NASA researchers have discovered a whole new group of black holes in our Milky Way neighborhood, the space agency announced on Wednesday.

After examining data going back more than 13 years obtained from NASA's Chandra X-ray Observatory, astronomers at NASA identified 26 new black holes -- an unprecedented number -- in the Andromeda Galaxy, one of the galaxies closest to the Milky Way.


Andromeda is considered by many astronomers as a sister galaxy to the Milky Way, with which it will collide after several billion years. Scientists believe that the discovery of the “black hole bonanza” may provide clues for similar discoveries in the future.

"While we are excited to find so many black holes in Andromeda, we think it's just the tip of the iceberg," Robin Barnard of Harvard-Smithsonian Center for Astrophysics, in Cambridge, Mass., said. "Most black holes won't have close companions and will be invisible to us."

The new black hole candidates were formed via powerful collisions of massive stars and are five to 10 times bigger than the sun. Although most black holes are invisible to us, scientists can spot them as they pull up material from a companion star, which gets heated up to produce radiation before it disappears into the black hole.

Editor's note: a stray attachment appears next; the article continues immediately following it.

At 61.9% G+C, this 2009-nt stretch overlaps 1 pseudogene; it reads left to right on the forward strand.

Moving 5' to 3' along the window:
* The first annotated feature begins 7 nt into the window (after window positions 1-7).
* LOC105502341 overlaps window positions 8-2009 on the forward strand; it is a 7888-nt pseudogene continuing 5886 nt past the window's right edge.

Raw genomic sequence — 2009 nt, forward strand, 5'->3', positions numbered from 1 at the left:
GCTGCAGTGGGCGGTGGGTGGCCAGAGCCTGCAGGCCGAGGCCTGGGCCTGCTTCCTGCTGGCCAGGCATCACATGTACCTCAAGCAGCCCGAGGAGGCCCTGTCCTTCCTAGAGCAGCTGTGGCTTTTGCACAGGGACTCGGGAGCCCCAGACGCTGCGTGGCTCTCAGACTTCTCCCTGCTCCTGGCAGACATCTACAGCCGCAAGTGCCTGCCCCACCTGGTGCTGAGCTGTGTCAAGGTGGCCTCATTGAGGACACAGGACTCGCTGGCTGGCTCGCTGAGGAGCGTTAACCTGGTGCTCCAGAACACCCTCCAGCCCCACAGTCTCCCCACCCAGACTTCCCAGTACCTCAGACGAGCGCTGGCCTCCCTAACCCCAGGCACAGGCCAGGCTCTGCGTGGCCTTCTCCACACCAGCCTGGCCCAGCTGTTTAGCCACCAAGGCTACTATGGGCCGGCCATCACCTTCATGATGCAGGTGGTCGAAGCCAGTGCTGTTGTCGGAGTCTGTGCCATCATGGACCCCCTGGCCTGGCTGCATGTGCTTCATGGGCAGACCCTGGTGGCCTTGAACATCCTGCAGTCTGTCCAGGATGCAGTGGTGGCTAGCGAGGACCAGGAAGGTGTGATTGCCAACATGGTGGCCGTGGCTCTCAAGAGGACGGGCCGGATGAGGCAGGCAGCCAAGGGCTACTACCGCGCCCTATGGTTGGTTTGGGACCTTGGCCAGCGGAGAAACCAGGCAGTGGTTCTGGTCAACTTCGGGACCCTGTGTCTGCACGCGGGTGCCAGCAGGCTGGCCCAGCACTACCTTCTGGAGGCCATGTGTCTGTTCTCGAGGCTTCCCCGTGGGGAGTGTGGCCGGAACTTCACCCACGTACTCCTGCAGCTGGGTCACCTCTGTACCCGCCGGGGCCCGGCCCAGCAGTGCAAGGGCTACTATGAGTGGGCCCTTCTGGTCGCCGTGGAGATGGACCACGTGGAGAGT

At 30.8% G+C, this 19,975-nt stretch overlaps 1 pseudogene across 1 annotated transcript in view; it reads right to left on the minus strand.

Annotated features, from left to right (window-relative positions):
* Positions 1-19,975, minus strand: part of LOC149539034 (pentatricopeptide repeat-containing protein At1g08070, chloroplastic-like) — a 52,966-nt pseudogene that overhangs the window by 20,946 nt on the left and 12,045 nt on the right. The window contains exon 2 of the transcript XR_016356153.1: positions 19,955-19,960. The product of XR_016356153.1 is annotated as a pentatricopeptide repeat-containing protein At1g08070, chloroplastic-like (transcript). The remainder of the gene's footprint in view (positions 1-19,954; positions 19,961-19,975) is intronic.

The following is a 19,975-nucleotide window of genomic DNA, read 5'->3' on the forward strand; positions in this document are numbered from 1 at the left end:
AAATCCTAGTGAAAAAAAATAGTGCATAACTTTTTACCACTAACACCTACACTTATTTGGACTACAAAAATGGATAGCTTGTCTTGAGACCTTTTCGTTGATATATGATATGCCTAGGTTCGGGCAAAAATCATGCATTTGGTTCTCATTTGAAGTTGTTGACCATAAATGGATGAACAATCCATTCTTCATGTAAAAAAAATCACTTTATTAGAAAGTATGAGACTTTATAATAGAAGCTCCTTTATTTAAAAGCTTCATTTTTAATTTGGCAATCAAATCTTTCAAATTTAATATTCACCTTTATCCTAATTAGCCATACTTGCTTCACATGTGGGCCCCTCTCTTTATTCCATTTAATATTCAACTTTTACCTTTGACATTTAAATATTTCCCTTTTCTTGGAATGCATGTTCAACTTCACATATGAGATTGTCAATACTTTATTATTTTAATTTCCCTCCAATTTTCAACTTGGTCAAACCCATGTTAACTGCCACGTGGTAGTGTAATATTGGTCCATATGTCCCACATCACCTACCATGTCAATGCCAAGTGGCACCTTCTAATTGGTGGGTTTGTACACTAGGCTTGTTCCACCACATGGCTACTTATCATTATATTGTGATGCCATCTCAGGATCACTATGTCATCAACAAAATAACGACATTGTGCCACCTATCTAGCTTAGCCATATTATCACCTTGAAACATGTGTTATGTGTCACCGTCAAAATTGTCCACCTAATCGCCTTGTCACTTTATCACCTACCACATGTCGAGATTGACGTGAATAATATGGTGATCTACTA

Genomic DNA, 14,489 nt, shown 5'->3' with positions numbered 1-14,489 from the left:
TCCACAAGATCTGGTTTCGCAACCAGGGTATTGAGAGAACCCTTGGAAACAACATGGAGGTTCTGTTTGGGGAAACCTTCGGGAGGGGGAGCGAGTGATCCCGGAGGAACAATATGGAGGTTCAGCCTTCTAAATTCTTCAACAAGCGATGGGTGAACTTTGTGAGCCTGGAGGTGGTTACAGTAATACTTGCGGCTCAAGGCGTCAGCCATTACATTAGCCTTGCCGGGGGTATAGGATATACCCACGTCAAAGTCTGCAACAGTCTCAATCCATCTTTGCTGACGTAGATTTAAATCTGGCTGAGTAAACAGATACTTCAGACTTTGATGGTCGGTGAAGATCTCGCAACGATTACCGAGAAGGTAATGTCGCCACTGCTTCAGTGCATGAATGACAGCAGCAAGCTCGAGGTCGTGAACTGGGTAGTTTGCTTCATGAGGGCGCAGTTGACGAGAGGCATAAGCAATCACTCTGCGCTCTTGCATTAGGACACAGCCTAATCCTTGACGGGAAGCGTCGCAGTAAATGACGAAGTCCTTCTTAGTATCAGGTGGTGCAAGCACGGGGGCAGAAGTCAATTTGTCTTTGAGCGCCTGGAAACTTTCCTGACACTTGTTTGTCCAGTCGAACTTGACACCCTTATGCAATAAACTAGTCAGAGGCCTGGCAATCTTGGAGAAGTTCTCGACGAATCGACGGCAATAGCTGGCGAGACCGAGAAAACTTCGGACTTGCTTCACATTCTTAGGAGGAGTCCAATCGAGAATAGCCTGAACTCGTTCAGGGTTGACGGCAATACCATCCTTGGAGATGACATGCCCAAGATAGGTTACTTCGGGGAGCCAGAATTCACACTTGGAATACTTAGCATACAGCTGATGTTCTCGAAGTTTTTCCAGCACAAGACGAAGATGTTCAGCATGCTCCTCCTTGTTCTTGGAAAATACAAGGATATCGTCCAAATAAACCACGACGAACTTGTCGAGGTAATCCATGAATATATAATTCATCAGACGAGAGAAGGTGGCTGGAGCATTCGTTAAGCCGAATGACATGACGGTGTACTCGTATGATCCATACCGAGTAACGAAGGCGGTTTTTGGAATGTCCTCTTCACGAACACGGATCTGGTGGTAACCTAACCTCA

Researchers said that to identify these black holes, they had to ascertain that the holes belong to the stellar mass category in the Andromeda Galaxy itself, as opposed to being super-massive black holes in more-distant galaxies.

Researchers used a new technique to do this by exploiting information about the brightness and variability of the X-ray sources in the Chandra data. According to scientists, stellar mass systems change much more quickly than super-massive black holes.

Astronomers could classify the new Andromeda systems as black holes because they were brighter than a certain high level of X-rays and also had a particular X-ray color. Sources containing neutron stars, the dense cores of dead stars that would be the alternate explanation for these observations, do not show characteristics simultaneously.

Previously, researchers found nine black hole candidates within the region covered by the Chandra data. Therefore, the present discovery increases the total to 35. Seven of these black hole candidates are within 1,000 light-years of the Andromeda Galaxy's center. That is more than the number of black hole candidates with similar properties located near the center of the Milky Way galaxy.

"We are particularly excited to see so many black hole candidates this close to the center, because we expected to see them and have been searching for years," Barnard said.